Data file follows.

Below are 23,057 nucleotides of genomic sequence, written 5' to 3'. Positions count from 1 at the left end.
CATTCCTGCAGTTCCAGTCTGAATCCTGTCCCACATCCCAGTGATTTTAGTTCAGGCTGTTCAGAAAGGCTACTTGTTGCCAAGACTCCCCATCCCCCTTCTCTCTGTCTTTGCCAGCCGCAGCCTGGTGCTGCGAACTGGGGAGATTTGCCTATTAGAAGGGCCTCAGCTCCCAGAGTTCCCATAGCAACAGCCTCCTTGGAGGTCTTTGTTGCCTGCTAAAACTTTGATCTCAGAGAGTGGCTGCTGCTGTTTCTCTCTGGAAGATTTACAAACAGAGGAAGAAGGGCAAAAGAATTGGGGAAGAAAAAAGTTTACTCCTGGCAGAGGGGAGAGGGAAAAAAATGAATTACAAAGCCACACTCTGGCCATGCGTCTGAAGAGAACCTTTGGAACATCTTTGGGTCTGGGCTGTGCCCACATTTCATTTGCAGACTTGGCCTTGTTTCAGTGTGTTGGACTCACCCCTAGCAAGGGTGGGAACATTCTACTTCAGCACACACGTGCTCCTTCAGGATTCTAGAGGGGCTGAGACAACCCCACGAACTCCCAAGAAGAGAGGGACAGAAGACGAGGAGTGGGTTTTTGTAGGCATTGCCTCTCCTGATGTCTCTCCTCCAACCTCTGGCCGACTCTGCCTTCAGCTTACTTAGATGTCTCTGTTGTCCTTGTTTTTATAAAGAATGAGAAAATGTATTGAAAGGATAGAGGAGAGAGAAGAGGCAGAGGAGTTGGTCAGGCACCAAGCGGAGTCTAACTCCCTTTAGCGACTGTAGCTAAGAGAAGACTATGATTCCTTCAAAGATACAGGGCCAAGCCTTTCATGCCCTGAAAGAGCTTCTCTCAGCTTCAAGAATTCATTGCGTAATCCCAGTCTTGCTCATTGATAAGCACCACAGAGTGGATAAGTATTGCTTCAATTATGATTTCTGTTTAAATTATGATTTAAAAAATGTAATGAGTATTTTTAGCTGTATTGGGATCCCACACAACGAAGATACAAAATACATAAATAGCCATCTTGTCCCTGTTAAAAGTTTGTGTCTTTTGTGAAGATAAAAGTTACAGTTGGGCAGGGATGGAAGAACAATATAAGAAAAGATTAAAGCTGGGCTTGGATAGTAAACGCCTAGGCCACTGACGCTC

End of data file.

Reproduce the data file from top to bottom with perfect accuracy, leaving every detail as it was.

Below are 23,057 nucleotides of genomic sequence, written 5' to 3'. Positions count from 1 at the left end.
CATTCCTGCAGTTCCAGTCTGAATCCTGTCCCACATCCCAGTGATTTTAGTTCAGGCTGTTCAGAAAGGCTACTTGTTGCCAAGACTCCCCATCCCCCTTCTCTCTGTCTTTGCCAGCCGCAGCCTGGTGCTGCGAACTGGGGAGATTTGCCTATTAGAAGGGCCTCAGCTCCCAGAGTTCCCATAGCAACAGCCTCCTTGGAGGTCTTTGTTGCCTGCTAAAACTTTGATCTCAGAGAGTGGCTGCTGCTGTTTCTCTCTGGAAGATTTACAAACAGAGGAAGAAGGGCAAAAGAATTGGGGAAGAAAAAAGTTTACTCCTGGCAGAGGGGAGAGGGAAAAAAATGAATTACAAAGCCACACTCTGGCCATGCGTCTGAAGAGAACCTTTGGAACATCTTTGGGTCTGGGCTGTGCCCACATTTCATTTGCAGACTTGGCCTTGTTTCAGTGTGTTGGACTCACCCCTAGCAAGGGTGGGAACATTCTACTTCAGCACACACGTGCTCCTTCAGGATTCTAGAGGGGCTGAGACAACCCCACGAACTCCCAAGAAGAGAGGGACAGAAGACGAGGAGTGGGTTTTTGTAGGCATTGCCTCTCCTGATGTCTCTCCTCCAACCTCTGGCCGACTCTGCCTTCAGCTTACTTAGATGTCTCTGTTGTCCTTGTTTTTATAAAGAATGAGAAAATGTATTGAAAGGATAGAGGAGAGAGAAGAGGCAGAGGAGTTGGTCAGGCACCAAGCGGAGTCTAACTCCCTTTAGCGACTGTAGCTAAGAGAAGACTATGATTCCTTCAAAGATACAGGGCCAAGCCTTTCATGCCCTGAAAGAGCTTCTCTCAGCTTCAAGAATTCATTGCGTAATCCCAGTCTTGCTCATTGATAAGCACCACAGAGTGGATAAGTATTGCTTCAATTATGATTTCTGTTTAAATTATGATTTAAAAAATGTAATGAGTATTTTTAGCTGTATTGGGATCCCACACAACGAAGATACAAAATACATAAATAGCCATCTTGTCCCTGTTAAAAGTTTGTGTCTTTTGTGAAGATAAAAGTTACAGTTGGGCAGGGATGGAAGAACAATATAAGAAAAGATTAAAGCTGGGCTTGGATAGTAAACGCCTAGGCCACTGACGCTC